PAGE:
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LHC creates liquid from Big Bang

Scientists using the Large Hadron Collider (LHC) have produced tiny droplets of a state of matter thought to have existed right at the birth of the universe.

CMS detector. Photo credit: CERN.

CMS detector. Photo credit: CERN.

An international team at the Large Hadron Collider (LHC) have produced quark-gluon plasma — a state of matter thought to have existed right at the birth of the universe — with fewer particles than previously thought possible. The results were published in the journal APS Physics on June 29, 2015.

The Large Hadron Collider is the world’s largest and most powerful particle accelerator. The LHC, located in a tunnel between Lake Geneva and the Jura mountain range on the Franco-Swiss border, is the largest machine in the world. The supercollider was restarted this spring (April 2015) following two years of intense maintenance and upgrade. Take a virtual tour of the LHC here.

The new material was discovered by colliding protons with lead nuclei at high energy inside the supercollider’s Compact Muon Solenoid detector. Physicists have dubbed the resulting plasma the “littlest liquid.”

The Large Hadron Collider is the world's largest and most powerful particle accelerator. Image credit: CERN

The Large Hadron Collider is the world’s largest and most powerful particle accelerator. Image credit: CERN

Quan Wang is a University of Kansas researcher working with the team at CERN, the European Organization for Nuclear Research. Wang described quark-gluon plasma as a very hot and dense state of matter of unbound quarks and gluons — that is, not contained within individual nucleons. He said:

It’s believed to correspond to the state of the universe shortly after the Big Bang.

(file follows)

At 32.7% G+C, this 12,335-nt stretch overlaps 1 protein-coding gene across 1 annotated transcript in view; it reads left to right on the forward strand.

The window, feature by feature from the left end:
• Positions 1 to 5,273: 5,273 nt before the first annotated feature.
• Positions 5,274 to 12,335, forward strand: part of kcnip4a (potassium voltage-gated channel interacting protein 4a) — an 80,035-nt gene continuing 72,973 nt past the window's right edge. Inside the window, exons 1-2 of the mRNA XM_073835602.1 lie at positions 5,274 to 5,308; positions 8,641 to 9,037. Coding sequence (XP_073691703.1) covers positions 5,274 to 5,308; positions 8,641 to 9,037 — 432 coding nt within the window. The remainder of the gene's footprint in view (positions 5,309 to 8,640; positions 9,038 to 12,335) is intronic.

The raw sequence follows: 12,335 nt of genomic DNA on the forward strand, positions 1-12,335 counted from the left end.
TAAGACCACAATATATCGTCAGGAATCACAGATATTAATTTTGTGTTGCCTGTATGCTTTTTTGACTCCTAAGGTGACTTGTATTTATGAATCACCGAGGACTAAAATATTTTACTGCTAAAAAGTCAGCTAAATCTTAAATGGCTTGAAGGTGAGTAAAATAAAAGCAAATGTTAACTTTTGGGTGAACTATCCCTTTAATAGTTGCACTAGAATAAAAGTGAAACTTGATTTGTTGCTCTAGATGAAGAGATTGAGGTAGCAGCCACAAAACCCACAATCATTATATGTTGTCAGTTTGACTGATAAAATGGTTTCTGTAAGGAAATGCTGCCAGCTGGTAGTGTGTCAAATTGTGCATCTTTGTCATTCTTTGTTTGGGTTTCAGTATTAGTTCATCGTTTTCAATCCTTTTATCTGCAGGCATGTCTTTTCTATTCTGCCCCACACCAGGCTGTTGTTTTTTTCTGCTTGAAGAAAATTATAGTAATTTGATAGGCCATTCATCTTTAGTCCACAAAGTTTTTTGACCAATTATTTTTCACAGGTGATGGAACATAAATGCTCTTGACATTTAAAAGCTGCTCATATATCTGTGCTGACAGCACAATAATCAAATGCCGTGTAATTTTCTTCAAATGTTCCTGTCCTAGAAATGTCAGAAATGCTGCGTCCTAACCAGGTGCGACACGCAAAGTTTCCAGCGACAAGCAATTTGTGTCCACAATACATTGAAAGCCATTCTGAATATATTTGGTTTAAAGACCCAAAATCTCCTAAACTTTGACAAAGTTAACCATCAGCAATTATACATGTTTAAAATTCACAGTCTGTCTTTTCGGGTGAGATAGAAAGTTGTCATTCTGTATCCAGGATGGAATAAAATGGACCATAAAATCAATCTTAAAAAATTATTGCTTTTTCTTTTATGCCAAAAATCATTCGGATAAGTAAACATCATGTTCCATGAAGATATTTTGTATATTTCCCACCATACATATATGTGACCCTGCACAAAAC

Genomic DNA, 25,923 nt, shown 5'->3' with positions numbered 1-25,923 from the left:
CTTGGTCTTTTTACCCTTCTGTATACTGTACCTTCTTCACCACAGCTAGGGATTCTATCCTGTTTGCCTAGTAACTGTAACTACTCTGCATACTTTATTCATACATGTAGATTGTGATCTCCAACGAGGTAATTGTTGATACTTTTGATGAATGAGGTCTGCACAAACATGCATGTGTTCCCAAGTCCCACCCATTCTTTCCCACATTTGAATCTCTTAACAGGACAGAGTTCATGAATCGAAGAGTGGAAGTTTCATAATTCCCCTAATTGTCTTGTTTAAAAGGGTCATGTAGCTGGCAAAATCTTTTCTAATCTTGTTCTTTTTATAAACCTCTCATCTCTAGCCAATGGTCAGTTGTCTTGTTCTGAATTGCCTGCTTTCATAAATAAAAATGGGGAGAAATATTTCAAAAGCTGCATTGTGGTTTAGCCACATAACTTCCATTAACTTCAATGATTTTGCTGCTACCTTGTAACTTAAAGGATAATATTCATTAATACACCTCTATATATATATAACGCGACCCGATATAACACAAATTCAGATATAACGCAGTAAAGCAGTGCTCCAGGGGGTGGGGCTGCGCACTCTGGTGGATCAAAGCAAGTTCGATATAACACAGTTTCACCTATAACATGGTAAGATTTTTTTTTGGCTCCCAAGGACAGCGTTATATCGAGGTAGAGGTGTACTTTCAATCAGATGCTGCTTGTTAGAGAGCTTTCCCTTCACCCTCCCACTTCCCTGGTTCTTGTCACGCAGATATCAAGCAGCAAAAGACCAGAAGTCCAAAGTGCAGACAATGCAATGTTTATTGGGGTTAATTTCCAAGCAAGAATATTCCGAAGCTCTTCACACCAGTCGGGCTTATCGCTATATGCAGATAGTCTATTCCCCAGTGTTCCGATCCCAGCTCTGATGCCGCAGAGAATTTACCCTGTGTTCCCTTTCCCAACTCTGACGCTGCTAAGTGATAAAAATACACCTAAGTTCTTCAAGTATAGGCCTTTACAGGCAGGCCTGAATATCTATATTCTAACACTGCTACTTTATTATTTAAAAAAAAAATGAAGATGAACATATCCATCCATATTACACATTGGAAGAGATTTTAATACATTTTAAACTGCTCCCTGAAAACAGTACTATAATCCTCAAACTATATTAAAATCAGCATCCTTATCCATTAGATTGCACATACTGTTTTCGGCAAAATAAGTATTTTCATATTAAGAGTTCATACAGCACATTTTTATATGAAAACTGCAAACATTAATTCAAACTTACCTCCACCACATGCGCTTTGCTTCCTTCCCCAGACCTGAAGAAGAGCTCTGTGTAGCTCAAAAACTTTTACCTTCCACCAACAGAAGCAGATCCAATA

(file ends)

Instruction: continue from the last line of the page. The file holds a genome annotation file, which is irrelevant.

While high-energy particle physics often focuses on detection of subatomic particles, such as the recently discovered Higgs Boson, the new quark-gluon-plasma research instead examines behavior of a volume of such particles.

Wang said such experiments might help scientists to better understand cosmic conditions in the instant following the Big Bang. He said:

While we believe the state of the universe about a microsecond after the Big Bang consisted of a quark-gluon plasma, there is still much that we don’t fully understand about the properties of quark-gluon plasma.

One of the biggest surprises of the earlier measurements at the Relativistic Heavy Ion Collider at Brookhaven National Laboratory was the fluid-like behavior of the quark-gluon plasma. Being able to form a quark-gluon plasma in proton-lead collisions helps us to better define the conditions needed for its existence.

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Bottom line: Working at the Large Hadron Collider (LHC), an international team of physicists have produced quark-gluon plasma — a state of matter thought to have existed right at the birth of the universe

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Eleanor Imster

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